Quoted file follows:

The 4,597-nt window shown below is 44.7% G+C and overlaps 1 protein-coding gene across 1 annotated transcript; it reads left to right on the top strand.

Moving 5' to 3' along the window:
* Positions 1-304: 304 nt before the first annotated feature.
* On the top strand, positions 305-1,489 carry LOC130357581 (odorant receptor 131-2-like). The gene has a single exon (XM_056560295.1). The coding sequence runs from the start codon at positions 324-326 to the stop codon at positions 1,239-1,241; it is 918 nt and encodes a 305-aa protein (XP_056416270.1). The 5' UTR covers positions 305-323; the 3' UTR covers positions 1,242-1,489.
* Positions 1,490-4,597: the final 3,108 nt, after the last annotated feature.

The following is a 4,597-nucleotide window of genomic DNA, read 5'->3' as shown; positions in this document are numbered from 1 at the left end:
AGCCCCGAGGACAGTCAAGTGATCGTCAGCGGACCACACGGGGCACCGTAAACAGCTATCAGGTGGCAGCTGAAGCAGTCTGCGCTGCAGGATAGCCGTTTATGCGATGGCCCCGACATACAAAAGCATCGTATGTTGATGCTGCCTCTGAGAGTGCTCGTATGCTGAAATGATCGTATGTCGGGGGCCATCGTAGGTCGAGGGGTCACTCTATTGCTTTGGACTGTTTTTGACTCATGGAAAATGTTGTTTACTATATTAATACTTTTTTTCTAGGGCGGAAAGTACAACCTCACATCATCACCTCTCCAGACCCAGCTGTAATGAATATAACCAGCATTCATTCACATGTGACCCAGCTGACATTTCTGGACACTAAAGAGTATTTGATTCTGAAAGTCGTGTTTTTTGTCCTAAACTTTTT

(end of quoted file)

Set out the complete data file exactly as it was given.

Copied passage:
The 4,597-nt window shown below is 44.7% G+C and overlaps 1 protein-coding gene across 1 annotated transcript; it reads left to right on the top strand.

Moving 5' to 3' along the window:
* Positions 1-304: 304 nt before the first annotated feature.
* On the top strand, positions 305-1,489 carry LOC130357581 (odorant receptor 131-2-like). The gene has a single exon (XM_056560295.1). The coding sequence runs from the start codon at positions 324-326 to the stop codon at positions 1,239-1,241; it is 918 nt and encodes a 305-aa protein (XP_056416270.1). The 5' UTR covers positions 305-323; the 3' UTR covers positions 1,242-1,489.
* Positions 1,490-4,597: the final 3,108 nt, after the last annotated feature.

The following is a 4,597-nucleotide window of genomic DNA, read 5'->3' as shown; positions in this document are numbered from 1 at the left end:
AGCCCCGAGGACAGTCAAGTGATCGTCAGCGGACCACACGGGGCACCGTAAACAGCTATCAGGTGGCAGCTGAAGCAGTCTGCGCTGCAGGATAGCCGTTTATGCGATGGCCCCGACATACAAAAGCATCGTATGTTGATGCTGCCTCTGAGAGTGCTCGTATGCTGAAATGATCGTATGTCGGGGGCCATCGTAGGTCGAGGGGTCACTCTATTGCTTTGGACTGTTTTTGACTCATGGAAAATGTTGTTTACTATATTAATACTTTTTTTCTAGGGCGGAAAGTACAACCTCACATCATCACCTCTCCAGACCCAGCTGTAATGAATATAACCAGCATTCATTCACATGTGACCCAGCTGACATTTCTGGACACTAAAGAGTATTTGATTCTGAAAGTCGTGTTTTTTGTCCTAAACTTTTT